Contracts often include force majeure provisions, which state reasons excuse a party’s performance under a contract as a result of specified events. These events generally include wars, invasions, insurgencies, riots, acts of God, other causes beyond a party’s control and orders, and possibly regulations or restrictions imposed by governmental authorities. . Accordingly, a company affected by Russian sanctions should check whether its supply contracts contain force majeure provisions and whether the Russian sanctions constitute an event justifying full or late performance of the contract. The provisions may also provide that performance is excused only for the period during which force majeure event exists, or that a party must engage in efforts to mitigate the effects of the event force majeure Event. This analysis may require, for example, determining whether the Russian invasion, which is an undeclared war against Ukraine, can excuse the execution, or whether the sanctions fall within the scope of other provisions of the force majeure provisions, thereby excusing performance or delay in performance.

(Second) restatement of contracts

Although it is determined that force majeure is not a viable defence, several sections of the contract (second) restatement, including sections 261, 264 and 265, should also be reviewed and analyzed for possible applicability.

  • Section 261 covers discharges by impracticality occurring. This article provides that when, after the conclusion of a contract, the performance of a party is rendered impossible without its fault by the occurrence of an event, and the non-occurrence of this event was a basic assumption on which the contract was entered into, the party’s obligation to make such performance is discharged unless the language or the circumstances indicate otherwise.

  • Section 264 covers prevention of performance by regulation or government order. This article provides that if the performance of an obligation by a party is rendered impracticable by reason of the obligation to comply with a domestic or foreign governmental regulation or order, and the non-occurrence of the regulation or the order was a basic assumption on which the contract was made, his obligation to make such performance is discharged unless the language or the circumstances indicate otherwise.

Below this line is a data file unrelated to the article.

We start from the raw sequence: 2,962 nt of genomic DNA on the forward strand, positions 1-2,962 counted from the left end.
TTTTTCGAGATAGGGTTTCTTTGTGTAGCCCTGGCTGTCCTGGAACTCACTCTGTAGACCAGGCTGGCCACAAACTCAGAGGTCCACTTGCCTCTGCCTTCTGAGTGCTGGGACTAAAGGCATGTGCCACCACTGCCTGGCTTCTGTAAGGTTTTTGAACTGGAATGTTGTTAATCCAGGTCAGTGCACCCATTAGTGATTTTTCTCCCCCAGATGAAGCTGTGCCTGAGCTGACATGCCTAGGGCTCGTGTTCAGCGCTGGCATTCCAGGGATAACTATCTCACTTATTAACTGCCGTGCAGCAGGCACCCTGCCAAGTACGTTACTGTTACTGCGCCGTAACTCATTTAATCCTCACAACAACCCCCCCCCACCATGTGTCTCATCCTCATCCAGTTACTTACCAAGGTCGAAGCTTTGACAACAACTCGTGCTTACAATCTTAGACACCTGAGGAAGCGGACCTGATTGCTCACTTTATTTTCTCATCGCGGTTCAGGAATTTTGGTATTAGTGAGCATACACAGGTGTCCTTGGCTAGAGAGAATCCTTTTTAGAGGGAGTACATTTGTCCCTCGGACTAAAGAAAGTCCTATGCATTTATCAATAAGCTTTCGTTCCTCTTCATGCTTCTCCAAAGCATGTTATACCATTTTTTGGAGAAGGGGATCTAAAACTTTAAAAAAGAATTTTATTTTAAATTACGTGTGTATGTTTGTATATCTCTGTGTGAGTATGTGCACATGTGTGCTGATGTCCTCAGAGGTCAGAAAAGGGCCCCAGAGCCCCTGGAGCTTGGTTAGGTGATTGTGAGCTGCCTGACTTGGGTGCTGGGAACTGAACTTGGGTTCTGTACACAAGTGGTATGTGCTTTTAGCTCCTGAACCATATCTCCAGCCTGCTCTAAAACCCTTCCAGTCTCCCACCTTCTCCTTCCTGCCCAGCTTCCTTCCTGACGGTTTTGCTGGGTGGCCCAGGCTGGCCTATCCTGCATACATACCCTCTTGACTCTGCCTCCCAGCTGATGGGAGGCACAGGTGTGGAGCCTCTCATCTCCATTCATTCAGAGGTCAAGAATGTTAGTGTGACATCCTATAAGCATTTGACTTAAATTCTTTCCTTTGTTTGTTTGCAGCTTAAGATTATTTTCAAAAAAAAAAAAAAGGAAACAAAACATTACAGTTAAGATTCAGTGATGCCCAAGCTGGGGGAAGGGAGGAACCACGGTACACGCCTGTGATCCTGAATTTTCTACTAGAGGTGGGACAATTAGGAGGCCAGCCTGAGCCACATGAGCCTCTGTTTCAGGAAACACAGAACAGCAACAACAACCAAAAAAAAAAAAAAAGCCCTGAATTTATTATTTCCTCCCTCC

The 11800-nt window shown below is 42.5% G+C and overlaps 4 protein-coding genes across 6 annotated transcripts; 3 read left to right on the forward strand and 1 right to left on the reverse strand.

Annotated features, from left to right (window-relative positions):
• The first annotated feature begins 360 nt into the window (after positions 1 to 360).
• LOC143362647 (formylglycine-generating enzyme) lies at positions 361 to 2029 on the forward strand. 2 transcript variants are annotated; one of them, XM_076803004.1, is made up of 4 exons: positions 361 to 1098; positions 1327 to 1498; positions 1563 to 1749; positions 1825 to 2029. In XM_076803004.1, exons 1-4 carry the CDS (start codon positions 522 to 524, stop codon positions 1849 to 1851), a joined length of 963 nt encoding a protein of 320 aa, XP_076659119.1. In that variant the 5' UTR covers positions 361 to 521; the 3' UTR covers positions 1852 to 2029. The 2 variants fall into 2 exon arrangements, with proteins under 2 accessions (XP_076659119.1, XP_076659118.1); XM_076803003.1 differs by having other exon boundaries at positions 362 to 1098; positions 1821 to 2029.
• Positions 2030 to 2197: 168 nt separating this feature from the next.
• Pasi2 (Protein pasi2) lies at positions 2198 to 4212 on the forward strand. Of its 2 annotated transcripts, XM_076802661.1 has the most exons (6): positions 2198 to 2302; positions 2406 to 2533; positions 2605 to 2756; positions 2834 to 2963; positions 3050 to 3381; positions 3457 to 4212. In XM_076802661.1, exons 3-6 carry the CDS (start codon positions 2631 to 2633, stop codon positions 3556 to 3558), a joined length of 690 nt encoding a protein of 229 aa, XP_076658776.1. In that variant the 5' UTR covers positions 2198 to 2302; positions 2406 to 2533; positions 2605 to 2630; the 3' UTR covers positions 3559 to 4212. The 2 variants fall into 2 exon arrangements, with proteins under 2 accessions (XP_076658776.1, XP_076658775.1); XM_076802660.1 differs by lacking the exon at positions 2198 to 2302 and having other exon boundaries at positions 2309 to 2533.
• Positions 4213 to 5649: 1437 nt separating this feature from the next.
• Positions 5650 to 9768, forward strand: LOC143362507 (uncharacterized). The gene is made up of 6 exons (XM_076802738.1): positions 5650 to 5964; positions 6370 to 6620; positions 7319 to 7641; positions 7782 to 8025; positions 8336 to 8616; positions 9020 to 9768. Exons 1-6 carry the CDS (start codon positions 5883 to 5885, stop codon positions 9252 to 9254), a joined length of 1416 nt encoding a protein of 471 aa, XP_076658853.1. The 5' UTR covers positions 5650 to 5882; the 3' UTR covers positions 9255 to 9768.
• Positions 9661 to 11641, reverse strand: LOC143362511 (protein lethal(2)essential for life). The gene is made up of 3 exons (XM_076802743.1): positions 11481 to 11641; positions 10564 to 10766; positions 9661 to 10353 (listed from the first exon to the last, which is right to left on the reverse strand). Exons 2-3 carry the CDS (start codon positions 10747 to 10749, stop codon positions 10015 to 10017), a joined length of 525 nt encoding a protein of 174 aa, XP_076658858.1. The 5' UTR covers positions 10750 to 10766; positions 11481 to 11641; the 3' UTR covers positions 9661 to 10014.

• Article 265 covers discharge from execution by the occurrence of frustration. This section provides that where, after a contract has been entered into, a party’s primary purpose is materially frustrated through no fault of the party by the occurrence of an event, and the non-occurrence of that event was a basic assumption on which the contract was concluded, the remaining obligations of performance are fulfilled unless the language or the circumstances indicate otherwise.

Impracticality and frustration of purpose

In analyzing the applicability of the defense of impracticability of performance, the examination turns to the question of whether the non-fulfilment of the circumstance was a basic assumption on which the contract was concluded. If a party’s performance under the contract remains feasible, but performance exceeds the party’s ability, the party is generally not released from its obligations under the contract. If the prevention of performance is a government regulation or order, the regulation or order must prevent the party from complying with the regulation or order and performing the contract.

To establish a defense of object frustration, the object that is frustrated must have been the primary object for which the party entered into the contract, so that without that object, entering into the contract would be of little value. senses. Moreover, the frustration must be substantial and the non-occurrence of the event must have been a basic assumption on which the contract was concluded.

With respect to the defenses of impracticability and defeat of purpose, a party has a duty to make reasonable efforts to overcome the obstacle to performance. In addition, if the impossibility of performance or the impossibility of achieving the objective is only temporary, the obligation to perform may only be suspended temporarily, and when the impossibility or impossibility of performance ceases to exist, the party may then again be bound to perform the contract.

The above clearly raises questions as to whether the Russian sanctions render the performance of a contract impracticable or have frustrated the primary purpose of the contract. Answering these questions can be daunting given that the extreme nature of Russian sanctions and their impact on companies’ ability to manufacture products for export to Russia may be unprecedented in recent history.

©2022 Norris McLaughlin PA, All Rights ReservedNational Law Review, Volume XII, Number 63